This story appears in the January 2014 issue of National Geographic magazine.
Walter looks comfortable. Dead for 50 years, the giant Pacific octopus is resting in a ten-gallon tank of ethanol solution, six-foot arms folded in cephalopod repose. His next-door neighbors hail from the Atlantic: a jarred colony of sea squirts, their blue-green bioluminescence long extinguished. Corals and algae bloom on a shelf. Leis of Tahitian snails dangle from hooks. Pearly shelled mussels from the Mississippi River, source of a once profitable button industry, glisten under glass.
And then there are the cabinets, all 230 of them: airtight, custom-made, climate-controlled homes to ten million mollusk specimens. Many were gathered on far-flung expeditions led by the likes of Ernest Shackleton, Meriwether Lewis and William Clark, Gifford Pinchot, and William Bartram.
Where is this storehouse of wonders? And how did we get here? The short answer first: We’re at the Academy of Natural Sciences in Philadelphia. We reached this collection via two others, up a half flight of stairs from entomology, with its teeming drawers of scarab beetles and four million other bugs culled from every country on Earth, and past a choice paleo trove—limbed fish from the Devonian period, mastodon teeth owned by Thomas Jefferson, slabs of ichthyosaur skeletons from England.
But this is no closet they’re kept in. It’s a eureka factory. When we think of discovery, explorations tend to hog the glory. Yet finding a specimen in the field is just the first step. The rest happens here, in the hidden depths of a museum, amid the meticulously cared-for collections. This is where species are described, named, labeled, and cataloged, often decades after they were gathered. Where scientists coax new secrets from old plants and animals, each dead specimen uniquely alive with physical, molecular, and isotopic data on everything from evolution to ecology, medicine to migration. Where our planet’s life is reckoned.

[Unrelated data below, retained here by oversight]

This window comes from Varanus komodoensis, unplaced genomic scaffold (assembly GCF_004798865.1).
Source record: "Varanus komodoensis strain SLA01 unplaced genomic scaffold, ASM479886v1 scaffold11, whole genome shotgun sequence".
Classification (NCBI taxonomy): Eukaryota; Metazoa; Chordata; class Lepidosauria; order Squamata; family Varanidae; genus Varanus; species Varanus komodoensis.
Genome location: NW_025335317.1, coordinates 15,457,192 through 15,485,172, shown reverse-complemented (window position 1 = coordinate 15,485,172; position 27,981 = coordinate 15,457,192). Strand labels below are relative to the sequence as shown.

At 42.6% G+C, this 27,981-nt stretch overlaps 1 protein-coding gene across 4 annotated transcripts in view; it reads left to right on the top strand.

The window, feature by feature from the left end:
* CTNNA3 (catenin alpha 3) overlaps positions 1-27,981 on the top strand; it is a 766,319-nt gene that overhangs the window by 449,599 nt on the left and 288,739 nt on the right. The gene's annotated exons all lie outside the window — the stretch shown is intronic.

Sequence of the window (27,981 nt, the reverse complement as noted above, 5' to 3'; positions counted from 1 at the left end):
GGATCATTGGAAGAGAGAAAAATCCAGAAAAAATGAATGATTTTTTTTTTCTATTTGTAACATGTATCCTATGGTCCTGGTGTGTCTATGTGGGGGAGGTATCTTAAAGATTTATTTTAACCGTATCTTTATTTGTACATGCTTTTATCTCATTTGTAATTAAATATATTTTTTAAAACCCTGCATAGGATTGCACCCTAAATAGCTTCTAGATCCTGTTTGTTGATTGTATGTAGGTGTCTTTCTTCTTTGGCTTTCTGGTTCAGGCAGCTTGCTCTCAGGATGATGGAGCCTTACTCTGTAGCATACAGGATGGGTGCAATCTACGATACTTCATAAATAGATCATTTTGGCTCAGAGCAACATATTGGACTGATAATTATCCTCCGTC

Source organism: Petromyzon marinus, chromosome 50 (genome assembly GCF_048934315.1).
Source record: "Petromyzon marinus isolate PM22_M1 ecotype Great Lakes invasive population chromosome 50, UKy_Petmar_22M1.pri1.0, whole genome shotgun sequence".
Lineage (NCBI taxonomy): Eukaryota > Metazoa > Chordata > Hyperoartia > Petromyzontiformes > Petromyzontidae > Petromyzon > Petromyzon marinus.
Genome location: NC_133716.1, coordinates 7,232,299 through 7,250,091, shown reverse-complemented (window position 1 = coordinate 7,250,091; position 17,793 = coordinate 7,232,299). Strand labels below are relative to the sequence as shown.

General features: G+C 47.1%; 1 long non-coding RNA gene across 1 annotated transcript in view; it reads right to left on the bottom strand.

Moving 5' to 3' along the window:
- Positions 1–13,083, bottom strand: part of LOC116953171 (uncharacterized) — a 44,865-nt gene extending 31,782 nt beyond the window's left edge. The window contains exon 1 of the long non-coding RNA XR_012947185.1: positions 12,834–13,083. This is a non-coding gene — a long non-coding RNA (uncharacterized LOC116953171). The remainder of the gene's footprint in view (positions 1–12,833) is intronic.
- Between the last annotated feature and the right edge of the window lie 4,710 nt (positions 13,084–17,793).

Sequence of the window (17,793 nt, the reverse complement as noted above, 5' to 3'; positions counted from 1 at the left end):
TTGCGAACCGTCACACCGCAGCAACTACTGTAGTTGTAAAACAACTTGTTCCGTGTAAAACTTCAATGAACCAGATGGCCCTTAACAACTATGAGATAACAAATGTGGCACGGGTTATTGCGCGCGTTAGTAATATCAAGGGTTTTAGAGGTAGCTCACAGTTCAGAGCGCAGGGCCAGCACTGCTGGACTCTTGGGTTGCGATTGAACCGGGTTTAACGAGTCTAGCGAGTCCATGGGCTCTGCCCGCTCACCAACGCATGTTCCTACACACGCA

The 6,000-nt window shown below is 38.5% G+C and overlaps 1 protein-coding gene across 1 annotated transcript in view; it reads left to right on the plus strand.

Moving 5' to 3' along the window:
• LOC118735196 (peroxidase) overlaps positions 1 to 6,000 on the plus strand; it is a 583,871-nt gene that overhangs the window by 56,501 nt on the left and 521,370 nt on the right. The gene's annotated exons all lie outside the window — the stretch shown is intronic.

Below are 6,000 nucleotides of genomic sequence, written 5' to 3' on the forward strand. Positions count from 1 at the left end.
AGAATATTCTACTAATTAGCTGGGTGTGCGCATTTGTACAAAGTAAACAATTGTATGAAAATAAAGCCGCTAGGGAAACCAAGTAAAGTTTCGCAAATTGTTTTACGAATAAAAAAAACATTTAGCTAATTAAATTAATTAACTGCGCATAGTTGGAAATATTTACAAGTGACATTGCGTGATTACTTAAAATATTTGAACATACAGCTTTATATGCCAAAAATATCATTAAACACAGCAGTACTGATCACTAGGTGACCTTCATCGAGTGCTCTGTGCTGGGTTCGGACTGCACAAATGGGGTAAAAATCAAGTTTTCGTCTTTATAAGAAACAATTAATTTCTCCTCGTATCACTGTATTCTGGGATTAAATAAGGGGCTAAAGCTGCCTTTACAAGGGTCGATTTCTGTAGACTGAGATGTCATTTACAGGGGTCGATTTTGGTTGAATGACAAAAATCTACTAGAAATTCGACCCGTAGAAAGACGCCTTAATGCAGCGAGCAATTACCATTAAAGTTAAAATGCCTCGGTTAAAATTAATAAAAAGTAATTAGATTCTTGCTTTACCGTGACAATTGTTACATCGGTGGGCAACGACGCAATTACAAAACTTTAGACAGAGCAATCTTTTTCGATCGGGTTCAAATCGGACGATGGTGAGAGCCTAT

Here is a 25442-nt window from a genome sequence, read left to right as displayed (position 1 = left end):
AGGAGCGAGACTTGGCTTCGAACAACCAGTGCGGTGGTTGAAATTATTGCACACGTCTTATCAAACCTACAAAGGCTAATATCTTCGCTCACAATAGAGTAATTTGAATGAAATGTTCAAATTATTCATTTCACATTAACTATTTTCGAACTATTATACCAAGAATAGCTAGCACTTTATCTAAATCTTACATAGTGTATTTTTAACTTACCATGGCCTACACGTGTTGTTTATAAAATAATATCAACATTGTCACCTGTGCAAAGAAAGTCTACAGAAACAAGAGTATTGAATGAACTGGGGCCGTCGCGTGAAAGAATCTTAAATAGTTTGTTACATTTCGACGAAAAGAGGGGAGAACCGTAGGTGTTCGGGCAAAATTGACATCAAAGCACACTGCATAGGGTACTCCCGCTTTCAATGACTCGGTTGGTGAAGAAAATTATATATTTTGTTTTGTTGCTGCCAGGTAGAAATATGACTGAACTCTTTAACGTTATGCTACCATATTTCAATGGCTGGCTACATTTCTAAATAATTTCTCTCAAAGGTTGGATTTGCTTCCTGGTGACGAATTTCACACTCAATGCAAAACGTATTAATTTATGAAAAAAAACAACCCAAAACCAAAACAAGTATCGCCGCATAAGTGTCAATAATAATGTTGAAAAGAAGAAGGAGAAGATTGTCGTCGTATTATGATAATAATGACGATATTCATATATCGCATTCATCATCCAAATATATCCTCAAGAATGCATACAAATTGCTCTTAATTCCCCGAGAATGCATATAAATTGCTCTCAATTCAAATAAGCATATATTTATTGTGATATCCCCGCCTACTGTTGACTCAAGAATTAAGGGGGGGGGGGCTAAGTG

The academy was founded in 1812 by amateur naturalists, says its senior fellow and “resident humanist,” the author and historian Robert McCracken Peck. That makes it the oldest natural history museum in the Western Hemisphere, and among the first to foster an egalitarian pursuit of knowledge. So it’s the perfect place to start our search for the longer answer.
People have always collected things. Whether a vestige of our hunter-gatherer days, a need to forge order amid chaos, or a simple desire to have and to hold, the urge to possess is a hallmark of the human psyche. Yet pathology is a danger. Compulsive hoarders find value in everything. Others fixate on a single thing, succumbing to what author Nicholas Basbanes calls “a gentle madness.” In 1869 the bibliophile Sir Thomas Phillipps said he needed “to have one copy of every book in the world.” His final tally (50,000 books, perhaps 100,000 manuscripts) wasn’t bad. Or close. For zealots, wrote the evolutionary theorist Stephen Jay Gould, “the passion for collecting is a full-time job, a kind of blessed obsession.”
That obsession seeds our story. In the 16th century, with Renaissance Europe awake to the wider world, status-conscious royals and nobles (think Habsburgs and the Medici), as well as physicians and apothecaries, began assembling eclectic objects in a single room. Called Wunderkammern, or cabinets of curiosity, they broadly expressed the beautiful, the monstrous, and the exotic: preserved flora and fauna, scientific instruments, objets d’art, genetic mutations.
“A good Wunderkammer would have a stuffed crocodile, a decent mummy, a fetus in a bottle (preferably with two heads), gems and minerals and fossils, Aztec headdresses or Japanese ceremonial swords, oil paintings, and antique sculptures,” says the scholar Terry Belanger, catalog co-author for a recent Manhattan exhibit curated by collector Florence Fearrington.